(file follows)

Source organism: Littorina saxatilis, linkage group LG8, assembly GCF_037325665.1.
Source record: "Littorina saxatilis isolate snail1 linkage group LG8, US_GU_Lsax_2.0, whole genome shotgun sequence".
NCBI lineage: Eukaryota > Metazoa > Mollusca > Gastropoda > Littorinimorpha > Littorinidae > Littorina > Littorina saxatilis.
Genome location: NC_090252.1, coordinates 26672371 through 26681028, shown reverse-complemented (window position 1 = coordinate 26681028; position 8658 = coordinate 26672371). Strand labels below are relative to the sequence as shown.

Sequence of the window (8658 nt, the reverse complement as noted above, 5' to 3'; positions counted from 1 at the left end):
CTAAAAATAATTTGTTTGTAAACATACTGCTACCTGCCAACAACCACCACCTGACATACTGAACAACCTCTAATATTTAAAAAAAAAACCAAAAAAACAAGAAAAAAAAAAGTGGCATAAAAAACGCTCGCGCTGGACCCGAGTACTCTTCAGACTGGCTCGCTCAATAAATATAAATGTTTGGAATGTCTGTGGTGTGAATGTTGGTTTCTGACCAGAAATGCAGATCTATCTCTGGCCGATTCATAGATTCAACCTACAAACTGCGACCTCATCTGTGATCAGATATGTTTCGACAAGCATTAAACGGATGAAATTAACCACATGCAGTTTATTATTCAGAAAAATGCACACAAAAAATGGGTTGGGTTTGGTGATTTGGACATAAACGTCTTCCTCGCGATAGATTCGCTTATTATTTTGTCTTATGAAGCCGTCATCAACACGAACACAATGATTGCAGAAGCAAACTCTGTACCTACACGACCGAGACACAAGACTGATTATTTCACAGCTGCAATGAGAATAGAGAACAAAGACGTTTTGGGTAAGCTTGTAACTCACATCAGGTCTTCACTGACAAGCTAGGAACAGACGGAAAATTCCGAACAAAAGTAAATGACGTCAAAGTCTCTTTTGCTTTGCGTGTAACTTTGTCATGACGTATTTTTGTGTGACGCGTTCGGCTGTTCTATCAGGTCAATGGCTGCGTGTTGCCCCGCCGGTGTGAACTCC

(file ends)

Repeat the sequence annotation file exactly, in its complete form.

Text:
Source organism: Littorina saxatilis, linkage group LG8, assembly GCF_037325665.1.
Source record: "Littorina saxatilis isolate snail1 linkage group LG8, US_GU_Lsax_2.0, whole genome shotgun sequence".
NCBI lineage: Eukaryota > Metazoa > Mollusca > Gastropoda > Littorinimorpha > Littorinidae > Littorina > Littorina saxatilis.
Genome location: NC_090252.1, coordinates 26672371 through 26681028, shown reverse-complemented (window position 1 = coordinate 26681028; position 8658 = coordinate 26672371). Strand labels below are relative to the sequence as shown.

Sequence of the window (8658 nt, the reverse complement as noted above, 5' to 3'; positions counted from 1 at the left end):
CTAAAAATAATTTGTTTGTAAACATACTGCTACCTGCCAACAACCACCACCTGACATACTGAACAACCTCTAATATTTAAAAAAAAAACCAAAAAAACAAGAAAAAAAAAAGTGGCATAAAAAACGCTCGCGCTGGACCCGAGTACTCTTCAGACTGGCTCGCTCAATAAATATAAATGTTTGGAATGTCTGTGGTGTGAATGTTGGTTTCTGACCAGAAATGCAGATCTATCTCTGGCCGATTCATAGATTCAACCTACAAACTGCGACCTCATCTGTGATCAGATATGTTTCGACAAGCATTAAACGGATGAAATTAACCACATGCAGTTTATTATTCAGAAAAATGCACACAAAAAATGGGTTGGGTTTGGTGATTTGGACATAAACGTCTTCCTCGCGATAGATTCGCTTATTATTTTGTCTTATGAAGCCGTCATCAACACGAACACAATGATTGCAGAAGCAAACTCTGTACCTACACGACCGAGACACAAGACTGATTATTTCACAGCTGCAATGAGAATAGAGAACAAAGACGTTTTGGGTAAGCTTGTAACTCACATCAGGTCTTCACTGACAAGCTAGGAACAGACGGAAAATTCCGAACAAAAGTAAATGACGTCAAAGTCTCTTTTGCTTTGCGTGTAACTTTGTCATGACGTATTTTTGTGTGACGCGTTCGGCTGTTCTATCAGGTCAATGGCTGCGTGTTGCCCCGCCGGTGTGAACTCC